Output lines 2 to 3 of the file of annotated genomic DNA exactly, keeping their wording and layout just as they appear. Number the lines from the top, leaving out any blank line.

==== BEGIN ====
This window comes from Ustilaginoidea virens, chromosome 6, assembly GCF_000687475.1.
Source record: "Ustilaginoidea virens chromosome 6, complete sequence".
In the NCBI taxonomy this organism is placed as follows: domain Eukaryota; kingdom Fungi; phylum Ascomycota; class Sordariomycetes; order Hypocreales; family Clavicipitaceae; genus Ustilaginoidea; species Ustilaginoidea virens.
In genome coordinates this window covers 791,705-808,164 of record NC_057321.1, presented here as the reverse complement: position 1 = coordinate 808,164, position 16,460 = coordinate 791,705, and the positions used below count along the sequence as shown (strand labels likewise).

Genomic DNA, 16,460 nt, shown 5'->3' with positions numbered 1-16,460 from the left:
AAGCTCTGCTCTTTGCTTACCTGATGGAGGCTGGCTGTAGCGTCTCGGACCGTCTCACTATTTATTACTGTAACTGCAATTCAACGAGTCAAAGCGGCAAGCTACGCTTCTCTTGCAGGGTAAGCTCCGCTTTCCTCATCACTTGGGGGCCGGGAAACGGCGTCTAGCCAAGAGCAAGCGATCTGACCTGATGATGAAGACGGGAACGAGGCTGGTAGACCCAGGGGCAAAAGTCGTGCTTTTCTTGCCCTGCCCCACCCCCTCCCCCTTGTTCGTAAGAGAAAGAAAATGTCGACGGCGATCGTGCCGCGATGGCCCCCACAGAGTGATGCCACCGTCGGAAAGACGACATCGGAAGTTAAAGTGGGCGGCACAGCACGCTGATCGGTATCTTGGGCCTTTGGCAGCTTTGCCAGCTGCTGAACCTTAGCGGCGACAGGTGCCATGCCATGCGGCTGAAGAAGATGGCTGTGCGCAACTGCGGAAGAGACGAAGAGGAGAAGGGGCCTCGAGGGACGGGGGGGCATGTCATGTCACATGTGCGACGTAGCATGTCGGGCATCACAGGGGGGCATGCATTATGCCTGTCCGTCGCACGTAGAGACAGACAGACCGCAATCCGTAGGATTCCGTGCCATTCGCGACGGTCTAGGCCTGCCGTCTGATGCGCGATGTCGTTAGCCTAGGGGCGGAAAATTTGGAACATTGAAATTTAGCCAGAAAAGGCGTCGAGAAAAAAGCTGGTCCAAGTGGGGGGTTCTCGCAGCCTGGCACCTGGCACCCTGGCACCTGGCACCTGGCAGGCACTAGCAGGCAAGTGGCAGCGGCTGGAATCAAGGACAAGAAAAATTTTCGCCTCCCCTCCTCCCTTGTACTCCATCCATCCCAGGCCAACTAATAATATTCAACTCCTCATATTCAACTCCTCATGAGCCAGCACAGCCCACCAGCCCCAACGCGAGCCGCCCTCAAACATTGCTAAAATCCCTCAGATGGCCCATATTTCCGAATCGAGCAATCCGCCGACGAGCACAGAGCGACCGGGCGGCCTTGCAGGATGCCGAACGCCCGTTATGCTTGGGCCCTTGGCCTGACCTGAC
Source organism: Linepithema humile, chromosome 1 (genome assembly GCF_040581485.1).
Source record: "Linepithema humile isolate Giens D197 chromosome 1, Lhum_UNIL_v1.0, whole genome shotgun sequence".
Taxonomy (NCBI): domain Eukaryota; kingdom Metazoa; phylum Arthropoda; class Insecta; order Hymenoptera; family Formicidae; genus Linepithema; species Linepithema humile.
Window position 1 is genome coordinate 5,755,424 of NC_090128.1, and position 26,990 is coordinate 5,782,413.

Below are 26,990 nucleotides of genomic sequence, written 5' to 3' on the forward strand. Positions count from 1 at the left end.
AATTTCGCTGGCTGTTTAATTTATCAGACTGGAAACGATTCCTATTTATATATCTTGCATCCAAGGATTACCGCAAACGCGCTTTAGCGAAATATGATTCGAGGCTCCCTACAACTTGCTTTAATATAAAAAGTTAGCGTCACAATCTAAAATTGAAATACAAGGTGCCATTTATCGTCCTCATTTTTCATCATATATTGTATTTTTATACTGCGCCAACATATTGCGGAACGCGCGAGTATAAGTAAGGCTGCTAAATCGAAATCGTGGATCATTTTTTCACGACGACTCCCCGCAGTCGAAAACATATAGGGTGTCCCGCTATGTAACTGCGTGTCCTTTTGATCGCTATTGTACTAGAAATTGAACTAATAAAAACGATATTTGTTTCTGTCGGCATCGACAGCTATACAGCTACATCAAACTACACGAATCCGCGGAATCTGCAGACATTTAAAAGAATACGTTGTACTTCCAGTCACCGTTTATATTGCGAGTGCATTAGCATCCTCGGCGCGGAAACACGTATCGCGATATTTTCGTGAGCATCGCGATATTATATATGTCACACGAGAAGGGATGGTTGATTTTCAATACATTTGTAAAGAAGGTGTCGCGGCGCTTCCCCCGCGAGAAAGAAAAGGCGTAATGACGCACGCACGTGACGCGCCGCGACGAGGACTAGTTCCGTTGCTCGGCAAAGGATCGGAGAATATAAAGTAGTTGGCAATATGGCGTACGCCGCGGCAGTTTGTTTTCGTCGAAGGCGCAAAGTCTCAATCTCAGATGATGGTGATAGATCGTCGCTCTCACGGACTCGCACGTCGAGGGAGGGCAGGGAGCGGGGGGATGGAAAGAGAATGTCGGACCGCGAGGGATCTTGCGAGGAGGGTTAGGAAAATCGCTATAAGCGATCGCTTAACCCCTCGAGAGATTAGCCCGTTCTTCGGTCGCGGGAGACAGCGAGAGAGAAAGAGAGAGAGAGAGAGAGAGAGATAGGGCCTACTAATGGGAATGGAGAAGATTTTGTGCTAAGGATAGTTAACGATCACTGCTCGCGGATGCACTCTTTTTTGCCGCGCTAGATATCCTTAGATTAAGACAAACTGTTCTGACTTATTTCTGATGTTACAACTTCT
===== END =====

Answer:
Source record: "Ustilaginoidea virens chromosome 6, complete sequence".
In the NCBI taxonomy this organism is placed as follows: domain Eukaryota; kingdom Fungi; phylum Ascomycota; class Sordariomycetes; order Hypocreales; family Clavicipitaceae; genus Ustilaginoidea; species Ustilaginoidea virens.